So, yes, this is another post about my safari travels around Tanzania….. what can I say, I “heart” animals, and really saw SO many of them, so I have tons to say on the subject!! And lots of pictures to share, which is why this will be a 2 part post. This region is very rich in wildlife, so rather than overlook any of our friends of the animal kingdom or post a single ridiculously long post, you’ll be getting installments on this one.
Surprisingly, despite the Ngorongoro Conservation area and the Serengeti being right next to each other, you can expect to see some different animals in the different areas. For example, our driver explained that D was definitely going to lose the “what animal will we see first” bet, as she had picked Impala and apparently there are no Impala in the Ngorongoro Crater.
The first animal we came across was a Zebra, and, in fact, there was a whole herd of them right by the road, who seemed really not disturbed at all by our safari vehicle as we passed on by, or as we stopped to be their paparazzi. We were in a pop-top safari truck, and I opted to sit in the front. One word of advice if you ever find yourself with the choice of whether to sit in the front or back of one of these vehicles: if you sit in the front, make sure you’re wearing sunscreen because the shade that covers the back passengers when the top is popped up doesn’t reach you in the front…… I wish that had occurred to me as this day went on! But no worries, I didn’t get TOO sunburned…… just a little bit….. but back to the tale at hand.
The next animals to literally cross our path were the Buffalos. These big animals look slow and harmless enough to those of us who are used to farm-raised horses or Jersey cows hanging around, but do not let their generally passive demeanor to fool you: this is one dangerous animal that,when angered, can be quite deadly. In fact, many believe them to be the most dangerous animals in the Serengeti/Ngorongoro region – at least for humans. I know I certainly wouldn’t ever want to take one on. This group seemed to travel as a unit, and when one or two of the buffalo straggled behind, either due to poor health or advanced age – I couldn’t tell which – the rest of the group paused at the other side of the road and looked back as if to say “c’mon, slow poke. We’ll wait, but get a move on!” I’ll say this for these big brutes: they really do seem to have each others’ backs!!
The next animal we encountered was the hyena. We got pretty up close and personal with this one as he stared us down. But he was feeling pretty lazy, and the most we saw him move was to get over to a puddle of water he could lie in to cool off. He’d lift his head, turn and look at us for a minute, then lay down so that his neck could get moistened by the puddle and he could just cool down. As scraggly and patchy though it may look, I’m sure that fur coat of his feels pretty hot in the 100 degree heat of a typical day in the Ngorongoro Crater! So when hunger isn’t driving him to hunt, can you really blame him for trying to find a little relief from the scorching heat of the African sun?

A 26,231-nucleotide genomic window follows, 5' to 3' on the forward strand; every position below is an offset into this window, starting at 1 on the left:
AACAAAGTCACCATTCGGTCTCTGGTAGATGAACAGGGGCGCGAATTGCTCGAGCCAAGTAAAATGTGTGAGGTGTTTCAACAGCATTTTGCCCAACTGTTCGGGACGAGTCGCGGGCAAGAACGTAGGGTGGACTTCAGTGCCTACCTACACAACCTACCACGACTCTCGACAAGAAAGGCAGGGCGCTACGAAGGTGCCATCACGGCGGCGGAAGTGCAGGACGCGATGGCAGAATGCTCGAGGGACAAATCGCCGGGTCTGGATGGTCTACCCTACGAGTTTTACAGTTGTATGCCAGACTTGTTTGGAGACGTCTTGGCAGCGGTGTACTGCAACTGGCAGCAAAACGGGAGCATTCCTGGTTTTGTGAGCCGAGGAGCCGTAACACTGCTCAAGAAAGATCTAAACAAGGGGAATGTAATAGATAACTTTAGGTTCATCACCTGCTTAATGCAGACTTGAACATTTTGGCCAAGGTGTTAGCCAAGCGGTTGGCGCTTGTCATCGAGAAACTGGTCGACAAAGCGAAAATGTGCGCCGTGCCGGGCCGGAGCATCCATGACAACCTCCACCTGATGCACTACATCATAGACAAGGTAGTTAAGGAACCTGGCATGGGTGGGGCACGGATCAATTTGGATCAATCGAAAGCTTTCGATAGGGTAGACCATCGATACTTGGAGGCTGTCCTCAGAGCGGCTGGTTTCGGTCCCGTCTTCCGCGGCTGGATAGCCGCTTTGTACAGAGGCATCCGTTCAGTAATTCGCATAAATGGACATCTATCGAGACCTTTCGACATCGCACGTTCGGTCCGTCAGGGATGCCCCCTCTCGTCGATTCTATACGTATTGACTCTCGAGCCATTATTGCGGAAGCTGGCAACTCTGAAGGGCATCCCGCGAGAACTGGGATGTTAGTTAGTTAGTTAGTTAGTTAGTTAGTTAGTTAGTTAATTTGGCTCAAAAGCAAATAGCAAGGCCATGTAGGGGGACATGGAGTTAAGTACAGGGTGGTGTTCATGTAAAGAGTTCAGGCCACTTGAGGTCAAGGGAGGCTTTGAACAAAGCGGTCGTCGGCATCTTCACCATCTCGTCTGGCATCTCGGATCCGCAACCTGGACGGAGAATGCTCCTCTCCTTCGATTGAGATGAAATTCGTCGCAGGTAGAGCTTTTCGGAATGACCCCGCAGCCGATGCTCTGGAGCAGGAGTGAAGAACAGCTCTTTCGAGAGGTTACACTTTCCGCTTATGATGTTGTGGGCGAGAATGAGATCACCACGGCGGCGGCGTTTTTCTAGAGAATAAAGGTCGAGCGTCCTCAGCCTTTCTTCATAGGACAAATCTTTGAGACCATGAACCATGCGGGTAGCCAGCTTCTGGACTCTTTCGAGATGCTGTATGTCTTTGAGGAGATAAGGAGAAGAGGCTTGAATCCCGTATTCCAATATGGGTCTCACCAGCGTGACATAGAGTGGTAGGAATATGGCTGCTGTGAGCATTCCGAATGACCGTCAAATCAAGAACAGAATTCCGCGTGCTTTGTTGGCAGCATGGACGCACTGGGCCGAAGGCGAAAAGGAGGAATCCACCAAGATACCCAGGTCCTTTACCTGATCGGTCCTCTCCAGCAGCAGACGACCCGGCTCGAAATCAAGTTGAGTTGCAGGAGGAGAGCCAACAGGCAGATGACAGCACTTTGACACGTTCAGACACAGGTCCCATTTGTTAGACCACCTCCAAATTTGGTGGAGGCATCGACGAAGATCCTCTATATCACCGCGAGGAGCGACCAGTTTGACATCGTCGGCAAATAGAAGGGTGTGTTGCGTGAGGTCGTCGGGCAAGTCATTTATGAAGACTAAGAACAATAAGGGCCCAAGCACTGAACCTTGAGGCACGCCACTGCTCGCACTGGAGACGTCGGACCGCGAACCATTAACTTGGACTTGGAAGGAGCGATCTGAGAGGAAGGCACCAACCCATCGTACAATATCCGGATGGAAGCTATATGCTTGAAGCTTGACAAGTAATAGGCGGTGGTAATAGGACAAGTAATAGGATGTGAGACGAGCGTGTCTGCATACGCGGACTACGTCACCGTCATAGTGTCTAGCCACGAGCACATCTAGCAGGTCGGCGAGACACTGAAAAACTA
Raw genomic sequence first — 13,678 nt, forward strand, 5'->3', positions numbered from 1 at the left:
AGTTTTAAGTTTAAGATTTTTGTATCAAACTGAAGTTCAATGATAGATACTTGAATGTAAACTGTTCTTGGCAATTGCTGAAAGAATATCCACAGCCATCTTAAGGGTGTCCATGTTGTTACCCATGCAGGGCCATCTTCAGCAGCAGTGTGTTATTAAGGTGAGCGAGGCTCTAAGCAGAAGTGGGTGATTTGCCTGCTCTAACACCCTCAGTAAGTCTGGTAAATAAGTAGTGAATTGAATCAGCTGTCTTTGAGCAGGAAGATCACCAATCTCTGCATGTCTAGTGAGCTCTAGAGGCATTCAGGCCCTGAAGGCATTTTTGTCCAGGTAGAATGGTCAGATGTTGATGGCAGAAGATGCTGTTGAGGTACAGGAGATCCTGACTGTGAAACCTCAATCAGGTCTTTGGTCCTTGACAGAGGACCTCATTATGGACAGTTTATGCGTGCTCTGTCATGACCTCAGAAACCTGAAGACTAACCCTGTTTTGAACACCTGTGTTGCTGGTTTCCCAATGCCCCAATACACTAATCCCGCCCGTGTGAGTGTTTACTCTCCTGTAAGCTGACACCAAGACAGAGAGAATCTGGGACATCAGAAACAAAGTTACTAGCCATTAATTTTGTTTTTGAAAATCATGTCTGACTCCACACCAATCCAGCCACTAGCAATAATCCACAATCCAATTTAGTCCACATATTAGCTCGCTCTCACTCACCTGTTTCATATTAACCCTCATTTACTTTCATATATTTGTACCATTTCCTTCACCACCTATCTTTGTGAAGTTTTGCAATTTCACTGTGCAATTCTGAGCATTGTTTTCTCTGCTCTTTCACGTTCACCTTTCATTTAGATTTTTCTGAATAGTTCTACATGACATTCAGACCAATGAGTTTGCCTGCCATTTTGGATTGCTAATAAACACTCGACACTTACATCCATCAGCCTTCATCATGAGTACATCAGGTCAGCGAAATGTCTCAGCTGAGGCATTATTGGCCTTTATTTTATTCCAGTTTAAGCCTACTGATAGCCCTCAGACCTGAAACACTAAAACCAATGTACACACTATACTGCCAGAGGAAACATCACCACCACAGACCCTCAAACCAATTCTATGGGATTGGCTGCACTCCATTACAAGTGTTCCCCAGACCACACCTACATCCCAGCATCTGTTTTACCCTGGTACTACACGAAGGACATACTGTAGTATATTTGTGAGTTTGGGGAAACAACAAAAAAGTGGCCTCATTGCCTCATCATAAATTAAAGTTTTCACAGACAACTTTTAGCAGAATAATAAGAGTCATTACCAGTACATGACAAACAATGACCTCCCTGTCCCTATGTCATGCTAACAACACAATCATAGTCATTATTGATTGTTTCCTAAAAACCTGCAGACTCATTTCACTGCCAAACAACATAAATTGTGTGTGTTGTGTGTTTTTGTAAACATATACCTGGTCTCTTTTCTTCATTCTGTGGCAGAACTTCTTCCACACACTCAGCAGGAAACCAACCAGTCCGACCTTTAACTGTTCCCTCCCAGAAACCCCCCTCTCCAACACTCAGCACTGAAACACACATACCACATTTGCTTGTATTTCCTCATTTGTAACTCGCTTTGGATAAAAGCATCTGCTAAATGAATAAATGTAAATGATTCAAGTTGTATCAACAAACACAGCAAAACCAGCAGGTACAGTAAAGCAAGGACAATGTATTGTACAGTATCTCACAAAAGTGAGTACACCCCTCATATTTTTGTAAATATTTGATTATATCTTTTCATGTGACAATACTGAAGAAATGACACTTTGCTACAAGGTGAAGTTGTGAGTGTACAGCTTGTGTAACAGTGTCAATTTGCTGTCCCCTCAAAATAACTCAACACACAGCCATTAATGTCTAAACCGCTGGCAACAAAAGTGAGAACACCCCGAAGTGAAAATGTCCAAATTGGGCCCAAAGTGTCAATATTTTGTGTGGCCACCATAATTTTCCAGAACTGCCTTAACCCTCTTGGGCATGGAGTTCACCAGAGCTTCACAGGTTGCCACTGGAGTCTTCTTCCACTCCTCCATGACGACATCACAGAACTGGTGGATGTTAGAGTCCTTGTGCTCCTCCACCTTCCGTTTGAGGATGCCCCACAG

In fact, most of the animals we encountered weren’t too active due to the heat. The one exception to this was the baby zebras, that seemed to be the only ones willing to frolic around in the heat. While the Wildebeest and adult Zebra looked on, the young ones ran around and played. At first, every time I tried to film it they’d stop, but finally I got this one to frolic on video! How can you not smile when you watch this??
Next up on our animal hit parade come the silly looking birds. You might think I’m just referring to the ostriches or flamingos that we encountered (though, sadly, I didn’t get close enough to the flamingos to have pictures – they were across the lake), but I’m also referring to this strange-looking bird we saw but have no idea what type it is. It looks kind of like a skinny lady wearing a fur stole or feather boa around her neck. Anyone who knows what kind of bird this is, please feel free to tell me/us in a comment! All I know is that it was fascinating to look at in person, and got a lot of stares from our vehicle.
One of the things that stands out about the Ngorongoro Crater is that other than a few other safari vehicles and a couple of roving Maasai tribesmen we saw no one else in the entire place. We ran into this guy, who promptly approached us with a greeting and attempted to sell us some jewelry – the Maasai have apparently learned to take advantage of the tourists for profit just as much as everyone else does. While those of us who come in for a day of safari are very much discouraged from getting out of our vehicles (no close-ups of the lions for me!), the Maasai walk around amongst the animals like it’s nothing. For example, there’s an elephant in the bushes behind this smiley young man and he doesn’t seem to be even the least bit concerned……
OK, well, since this is just part I of a 2 part post, I’ll leave the rest of the animals for the next post, as I’m running out of time and steam right now…… part 2 will follow soon!
Signing off until then,